Teaching The Skin We’re In

One of the first things I think young people, especially nowadays, should learn is how to see for yourself and listen for yourself and think for yourself. Then you can come to an intelligent decision for yourself. 

Malcolm X

Unit Goals

  • identifying and stamping out racist ideas and thoughts within myself and systemic racism within my community;
  • identifying micro-aggressions and reflecting on how to modify questions or comments in ways that are less likely to reflect stereotypic assumptions and beliefs;
  • identifying how form, style, and poetic devices communicate meaning; and
  • building on our media literacy skills by exploring a small cross-section of political and social protests through images and headlines focusing on constructed narratives and identifying inherent bias. 


We embarked on reading together to have a shared experience for the initial parts of the book. Throughout the unit, excerpts were shared aloud and discussed.

Implicit Bias

Diversity: Not So Black and White, The Agenda with Steve Paikin

Students then took the Implicit Bias Test from Project Implicit of Harvard University.

Amnesty International Book Club Discussion Guide: The Skin We’re In
Riot police in helmets twisting arms of protester behind his back while arresting him on street – Stock photo

Poem Resisting Arrest

Kyle Dargan reads his poem “Poem Resisting Arrest”
“Poem Resisting Arrest” by Kyle Dargan


  • Alvin Poussaint refers to the cumulative impact of experiencing microaggressions as ‘death by a thousand nicks.’ Do you agree or disagree with this statement? Explain your answer Or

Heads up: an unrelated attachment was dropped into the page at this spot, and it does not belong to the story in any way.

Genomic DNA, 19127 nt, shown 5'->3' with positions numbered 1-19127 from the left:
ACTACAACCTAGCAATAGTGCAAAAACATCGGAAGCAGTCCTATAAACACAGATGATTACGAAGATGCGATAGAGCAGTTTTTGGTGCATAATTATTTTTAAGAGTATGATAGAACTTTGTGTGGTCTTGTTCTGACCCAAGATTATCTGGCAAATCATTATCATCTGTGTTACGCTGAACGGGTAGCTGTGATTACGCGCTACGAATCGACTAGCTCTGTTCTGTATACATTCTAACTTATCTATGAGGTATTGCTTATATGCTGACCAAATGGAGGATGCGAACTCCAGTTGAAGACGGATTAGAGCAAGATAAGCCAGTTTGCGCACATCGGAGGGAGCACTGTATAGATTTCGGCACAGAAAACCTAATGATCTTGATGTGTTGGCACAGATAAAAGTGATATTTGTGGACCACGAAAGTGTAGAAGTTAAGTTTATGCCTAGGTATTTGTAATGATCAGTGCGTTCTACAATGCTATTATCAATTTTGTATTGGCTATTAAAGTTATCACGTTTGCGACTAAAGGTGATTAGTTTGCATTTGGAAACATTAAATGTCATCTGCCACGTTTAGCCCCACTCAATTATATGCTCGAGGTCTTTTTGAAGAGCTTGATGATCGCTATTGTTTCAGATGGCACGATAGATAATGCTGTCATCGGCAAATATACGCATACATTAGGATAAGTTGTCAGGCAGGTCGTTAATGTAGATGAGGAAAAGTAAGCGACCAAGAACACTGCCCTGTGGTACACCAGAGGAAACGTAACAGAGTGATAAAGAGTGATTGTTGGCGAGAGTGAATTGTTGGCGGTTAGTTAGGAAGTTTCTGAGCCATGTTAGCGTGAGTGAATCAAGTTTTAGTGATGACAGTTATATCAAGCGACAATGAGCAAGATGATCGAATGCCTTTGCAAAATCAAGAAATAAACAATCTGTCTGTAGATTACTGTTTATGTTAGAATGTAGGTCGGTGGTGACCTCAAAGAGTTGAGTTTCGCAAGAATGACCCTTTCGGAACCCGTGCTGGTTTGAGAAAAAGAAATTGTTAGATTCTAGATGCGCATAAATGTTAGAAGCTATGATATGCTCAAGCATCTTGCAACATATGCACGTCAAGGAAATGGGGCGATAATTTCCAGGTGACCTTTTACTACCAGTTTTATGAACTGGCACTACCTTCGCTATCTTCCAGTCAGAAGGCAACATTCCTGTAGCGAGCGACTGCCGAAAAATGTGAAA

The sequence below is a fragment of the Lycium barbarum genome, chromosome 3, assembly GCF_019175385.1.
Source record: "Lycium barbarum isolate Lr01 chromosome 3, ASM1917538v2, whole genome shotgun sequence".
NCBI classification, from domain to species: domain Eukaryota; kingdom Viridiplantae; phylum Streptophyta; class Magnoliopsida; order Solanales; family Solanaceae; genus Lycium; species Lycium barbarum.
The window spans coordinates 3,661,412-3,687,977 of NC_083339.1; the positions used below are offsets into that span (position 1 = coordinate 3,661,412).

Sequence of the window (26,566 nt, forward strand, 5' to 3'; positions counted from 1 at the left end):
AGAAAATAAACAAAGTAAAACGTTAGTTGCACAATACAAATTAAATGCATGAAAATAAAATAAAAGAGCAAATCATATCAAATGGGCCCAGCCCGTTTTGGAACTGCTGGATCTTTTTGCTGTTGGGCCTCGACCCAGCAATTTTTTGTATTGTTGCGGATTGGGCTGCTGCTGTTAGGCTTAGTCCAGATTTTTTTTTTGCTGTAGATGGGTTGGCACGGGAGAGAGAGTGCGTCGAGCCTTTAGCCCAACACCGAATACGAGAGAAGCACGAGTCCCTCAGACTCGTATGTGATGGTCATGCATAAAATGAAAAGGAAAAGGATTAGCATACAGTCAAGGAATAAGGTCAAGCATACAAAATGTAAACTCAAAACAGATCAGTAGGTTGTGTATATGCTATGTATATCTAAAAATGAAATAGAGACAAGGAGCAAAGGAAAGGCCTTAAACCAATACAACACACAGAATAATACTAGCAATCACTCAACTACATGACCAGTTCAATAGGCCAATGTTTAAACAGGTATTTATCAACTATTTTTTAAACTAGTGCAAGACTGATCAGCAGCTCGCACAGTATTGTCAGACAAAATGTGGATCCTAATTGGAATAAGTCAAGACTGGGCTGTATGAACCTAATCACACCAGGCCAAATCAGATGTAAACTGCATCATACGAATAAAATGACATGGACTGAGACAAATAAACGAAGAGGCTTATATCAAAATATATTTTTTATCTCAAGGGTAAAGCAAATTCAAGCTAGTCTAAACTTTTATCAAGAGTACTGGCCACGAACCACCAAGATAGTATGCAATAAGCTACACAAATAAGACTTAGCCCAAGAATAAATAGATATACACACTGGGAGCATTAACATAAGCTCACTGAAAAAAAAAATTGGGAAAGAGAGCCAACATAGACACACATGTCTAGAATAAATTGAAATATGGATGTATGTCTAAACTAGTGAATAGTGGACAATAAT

• Derald Wing Sue has argued that the impact of subtle prejudice, such as microaggressions, is more harmful than the impact of blatant discrimination. Do you agree or disagree with this proposition? Explain your answer.

Media Investigation

Black Lives Matter protests in 2014.

Tim Wise continued to inform our study in this brief video discussing how African Americans are portrayed in the media.

Search Signals and Boosters

Podcast or Photo Essay

Possible topics were:

  • Protests over the death of George Floyd
  • Indigenous Day of Action
  • Idle No More
  • Not Another Black Life
  • Occupy
  • Police in Schools (School Resource Officers)
  • Abdiramen Abdi
  • Carding
  • Dafonte Miller
  • Immigration Detention of Children
  • Asylum Seekers
  • School to prison pipeline
  • Other topic approved by the teacher

If students chose to do a podcast, I provided them with a few examples they could listen to before they got into creating theirs. Some of the podcasts I suggested were:

Students were also required to include an Artist’s statement consisting of an explanatory paragraph for the reader that meets the following criteria:

CriteriaArtist’s statement meets these criteria
why you decided on this topic
a brief description of the events you are portraying, which should include your research – reason, name of organization, date and place and other relevant information
explain at least three decisions you made in shaping your assignment
describe a challenge you encountered and how you overcame it.

Furthermore, research was a necessary element of this project, so students were to include a full bibliography with at least two annotated entries.

We are in the midst of photo essay and podcast creation and so far the ideas I’m hearing about are creative and insightful. I am eagerly looking forward to the “reveal.”


Choudhury, Shakil. Deep Diversity: A Compassionate, Scientific Approach to Achieving Racial Justice. Greystone Books, 2021.

Cole, Desmond. The Skin We’re in: A Year of Black Resistance and Power. Doubleday Canada, 2020.

One response to “Teaching The Skin We’re In”

  1. […] Use Real-World Examples: Connect literary texts to real-world issues and current events. This will challenge students to think critically about the relevance of literature in today’s society and make connections between the text and their own lives. A popular unit in my classes has been The Skin We’re In and students’ feedback specifically cites the real-world subject-matter as being really important and appreciated. You can read more here: “Teaching the Skin We’re In.” […]

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